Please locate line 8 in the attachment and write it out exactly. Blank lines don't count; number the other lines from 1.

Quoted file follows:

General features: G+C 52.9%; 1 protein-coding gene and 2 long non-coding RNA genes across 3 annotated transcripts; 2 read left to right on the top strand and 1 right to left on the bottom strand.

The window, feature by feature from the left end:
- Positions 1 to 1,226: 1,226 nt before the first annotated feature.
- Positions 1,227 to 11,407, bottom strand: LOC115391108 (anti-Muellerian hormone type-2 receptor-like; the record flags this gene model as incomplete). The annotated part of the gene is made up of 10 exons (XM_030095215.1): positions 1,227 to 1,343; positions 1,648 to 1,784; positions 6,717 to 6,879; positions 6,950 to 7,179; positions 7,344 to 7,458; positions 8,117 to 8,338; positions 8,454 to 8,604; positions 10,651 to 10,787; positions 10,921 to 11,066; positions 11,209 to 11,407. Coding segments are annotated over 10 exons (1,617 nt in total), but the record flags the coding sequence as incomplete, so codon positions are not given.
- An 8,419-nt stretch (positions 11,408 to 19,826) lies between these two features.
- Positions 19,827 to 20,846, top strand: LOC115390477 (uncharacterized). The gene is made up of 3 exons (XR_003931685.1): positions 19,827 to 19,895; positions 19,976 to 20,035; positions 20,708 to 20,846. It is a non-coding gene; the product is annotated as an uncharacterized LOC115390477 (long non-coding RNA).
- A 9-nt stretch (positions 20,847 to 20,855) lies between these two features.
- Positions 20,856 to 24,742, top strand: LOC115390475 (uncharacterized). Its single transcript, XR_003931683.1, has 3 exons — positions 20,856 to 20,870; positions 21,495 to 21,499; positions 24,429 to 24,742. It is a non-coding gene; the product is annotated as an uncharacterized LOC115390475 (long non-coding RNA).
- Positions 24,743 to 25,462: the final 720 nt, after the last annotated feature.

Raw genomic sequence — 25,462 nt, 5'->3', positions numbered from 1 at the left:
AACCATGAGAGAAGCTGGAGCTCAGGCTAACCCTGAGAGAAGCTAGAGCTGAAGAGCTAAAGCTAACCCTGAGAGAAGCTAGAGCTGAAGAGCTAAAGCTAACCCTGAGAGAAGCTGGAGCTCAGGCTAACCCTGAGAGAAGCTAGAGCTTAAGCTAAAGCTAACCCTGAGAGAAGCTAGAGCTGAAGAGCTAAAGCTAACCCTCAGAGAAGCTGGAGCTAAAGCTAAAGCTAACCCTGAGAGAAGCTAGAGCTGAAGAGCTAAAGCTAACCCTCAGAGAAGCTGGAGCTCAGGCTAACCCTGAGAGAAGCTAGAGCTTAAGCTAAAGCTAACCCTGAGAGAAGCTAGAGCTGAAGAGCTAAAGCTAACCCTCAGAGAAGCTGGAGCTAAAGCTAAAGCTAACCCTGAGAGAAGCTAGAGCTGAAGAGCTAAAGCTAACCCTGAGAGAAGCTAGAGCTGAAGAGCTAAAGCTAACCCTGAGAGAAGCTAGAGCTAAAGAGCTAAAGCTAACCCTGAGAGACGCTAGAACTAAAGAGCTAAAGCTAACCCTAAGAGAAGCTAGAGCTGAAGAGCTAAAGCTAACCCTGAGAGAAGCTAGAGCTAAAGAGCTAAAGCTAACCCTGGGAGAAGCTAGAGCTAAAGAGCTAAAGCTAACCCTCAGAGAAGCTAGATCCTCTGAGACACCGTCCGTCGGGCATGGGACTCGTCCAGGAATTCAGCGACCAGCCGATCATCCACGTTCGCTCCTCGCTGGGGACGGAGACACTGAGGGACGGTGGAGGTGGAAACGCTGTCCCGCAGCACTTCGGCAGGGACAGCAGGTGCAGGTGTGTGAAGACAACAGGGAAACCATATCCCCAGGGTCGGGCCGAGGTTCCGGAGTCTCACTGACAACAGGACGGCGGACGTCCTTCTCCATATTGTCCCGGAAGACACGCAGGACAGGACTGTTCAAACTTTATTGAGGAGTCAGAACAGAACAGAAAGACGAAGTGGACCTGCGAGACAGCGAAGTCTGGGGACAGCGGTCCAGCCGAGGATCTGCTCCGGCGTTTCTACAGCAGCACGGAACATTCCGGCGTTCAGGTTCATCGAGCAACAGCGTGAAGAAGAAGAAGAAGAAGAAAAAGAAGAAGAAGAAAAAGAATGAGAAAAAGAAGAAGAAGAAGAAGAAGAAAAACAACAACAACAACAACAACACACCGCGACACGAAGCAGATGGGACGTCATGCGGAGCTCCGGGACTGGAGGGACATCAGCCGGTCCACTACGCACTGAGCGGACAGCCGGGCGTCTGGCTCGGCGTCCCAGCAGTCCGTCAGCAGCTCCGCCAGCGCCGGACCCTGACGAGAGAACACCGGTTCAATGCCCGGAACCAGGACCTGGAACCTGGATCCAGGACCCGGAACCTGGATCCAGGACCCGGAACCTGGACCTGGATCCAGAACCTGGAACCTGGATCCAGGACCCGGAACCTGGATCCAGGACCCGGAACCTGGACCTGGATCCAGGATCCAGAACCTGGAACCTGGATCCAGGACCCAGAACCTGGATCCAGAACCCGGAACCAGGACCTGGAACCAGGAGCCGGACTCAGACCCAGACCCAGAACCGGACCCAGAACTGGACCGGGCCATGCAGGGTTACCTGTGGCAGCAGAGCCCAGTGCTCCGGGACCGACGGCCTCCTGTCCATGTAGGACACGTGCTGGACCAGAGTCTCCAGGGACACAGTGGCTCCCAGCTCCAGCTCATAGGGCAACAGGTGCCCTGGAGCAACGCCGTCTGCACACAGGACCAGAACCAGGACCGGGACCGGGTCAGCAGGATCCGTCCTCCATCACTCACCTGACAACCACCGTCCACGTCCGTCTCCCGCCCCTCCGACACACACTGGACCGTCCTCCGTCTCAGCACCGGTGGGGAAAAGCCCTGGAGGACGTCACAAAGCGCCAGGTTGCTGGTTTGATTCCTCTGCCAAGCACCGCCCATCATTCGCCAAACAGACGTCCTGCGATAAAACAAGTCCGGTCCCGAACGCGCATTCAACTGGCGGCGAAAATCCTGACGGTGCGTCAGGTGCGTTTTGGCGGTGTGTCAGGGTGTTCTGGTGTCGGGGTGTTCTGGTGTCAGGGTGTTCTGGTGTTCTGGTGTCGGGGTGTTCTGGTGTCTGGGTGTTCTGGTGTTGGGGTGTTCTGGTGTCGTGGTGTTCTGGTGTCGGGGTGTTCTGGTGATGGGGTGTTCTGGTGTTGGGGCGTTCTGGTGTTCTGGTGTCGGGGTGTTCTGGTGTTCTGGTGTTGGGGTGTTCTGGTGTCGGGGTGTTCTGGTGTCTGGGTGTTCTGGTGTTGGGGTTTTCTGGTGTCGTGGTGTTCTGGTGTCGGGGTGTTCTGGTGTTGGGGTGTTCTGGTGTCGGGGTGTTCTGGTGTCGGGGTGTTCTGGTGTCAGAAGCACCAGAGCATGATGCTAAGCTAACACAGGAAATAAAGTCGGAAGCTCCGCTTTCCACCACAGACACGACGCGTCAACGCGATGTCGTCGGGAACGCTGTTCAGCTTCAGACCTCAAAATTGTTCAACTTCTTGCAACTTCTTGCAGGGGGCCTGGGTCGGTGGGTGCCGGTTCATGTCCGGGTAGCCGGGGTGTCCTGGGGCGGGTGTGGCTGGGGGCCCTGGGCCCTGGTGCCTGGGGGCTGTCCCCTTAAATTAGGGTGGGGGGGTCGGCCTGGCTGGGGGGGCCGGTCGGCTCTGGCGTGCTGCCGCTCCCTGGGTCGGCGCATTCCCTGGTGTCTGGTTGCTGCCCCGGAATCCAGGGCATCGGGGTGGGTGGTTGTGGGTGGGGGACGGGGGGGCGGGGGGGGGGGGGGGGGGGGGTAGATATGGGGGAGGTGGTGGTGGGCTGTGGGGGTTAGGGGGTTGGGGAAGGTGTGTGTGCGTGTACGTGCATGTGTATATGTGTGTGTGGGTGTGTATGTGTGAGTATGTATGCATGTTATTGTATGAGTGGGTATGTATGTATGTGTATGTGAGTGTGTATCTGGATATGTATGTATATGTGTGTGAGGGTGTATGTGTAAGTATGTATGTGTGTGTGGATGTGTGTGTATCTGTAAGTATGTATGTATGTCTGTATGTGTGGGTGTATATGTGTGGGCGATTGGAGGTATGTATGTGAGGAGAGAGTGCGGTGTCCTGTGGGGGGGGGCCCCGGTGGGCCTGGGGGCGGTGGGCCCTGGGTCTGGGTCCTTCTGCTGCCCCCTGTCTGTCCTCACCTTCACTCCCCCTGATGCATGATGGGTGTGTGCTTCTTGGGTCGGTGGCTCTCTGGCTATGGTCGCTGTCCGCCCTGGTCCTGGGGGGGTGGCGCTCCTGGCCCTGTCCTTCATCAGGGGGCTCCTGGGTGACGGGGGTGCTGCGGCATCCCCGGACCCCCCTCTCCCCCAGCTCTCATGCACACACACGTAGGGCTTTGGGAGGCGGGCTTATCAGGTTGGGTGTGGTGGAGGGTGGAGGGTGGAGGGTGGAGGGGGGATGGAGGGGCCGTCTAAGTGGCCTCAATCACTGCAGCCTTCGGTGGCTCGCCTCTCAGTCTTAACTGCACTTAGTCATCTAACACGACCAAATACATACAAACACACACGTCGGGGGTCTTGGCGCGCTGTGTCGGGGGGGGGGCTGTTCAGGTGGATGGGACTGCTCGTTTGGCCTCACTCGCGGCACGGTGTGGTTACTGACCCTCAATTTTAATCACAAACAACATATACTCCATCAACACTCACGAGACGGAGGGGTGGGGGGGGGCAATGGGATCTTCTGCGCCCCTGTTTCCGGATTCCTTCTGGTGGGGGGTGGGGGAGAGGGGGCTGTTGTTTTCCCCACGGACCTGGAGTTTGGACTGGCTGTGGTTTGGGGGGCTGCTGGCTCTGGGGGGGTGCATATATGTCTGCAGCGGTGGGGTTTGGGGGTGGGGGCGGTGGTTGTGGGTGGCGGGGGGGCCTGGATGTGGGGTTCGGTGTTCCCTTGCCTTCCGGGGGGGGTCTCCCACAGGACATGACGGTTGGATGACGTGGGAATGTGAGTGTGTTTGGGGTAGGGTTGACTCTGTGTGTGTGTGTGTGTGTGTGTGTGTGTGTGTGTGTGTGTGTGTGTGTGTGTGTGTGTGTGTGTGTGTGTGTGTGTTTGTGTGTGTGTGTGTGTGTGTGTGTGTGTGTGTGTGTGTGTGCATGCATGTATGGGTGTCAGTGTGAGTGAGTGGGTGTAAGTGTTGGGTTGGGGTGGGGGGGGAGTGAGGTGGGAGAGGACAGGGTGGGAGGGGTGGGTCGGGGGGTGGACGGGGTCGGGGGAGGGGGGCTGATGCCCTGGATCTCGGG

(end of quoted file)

- Positions 20,856 to 24,742, top strand: LOC115390475 (uncharacterized). Its single transcript, XR_003931683.1, has 3 exons — positions 20,856 to 20,870; positions 21,495 to 21,499; positions 24,429 to 24,742. It is a non-coding gene; the product is annotated as an uncharacterized LOC115390475 (long non-coding RNA).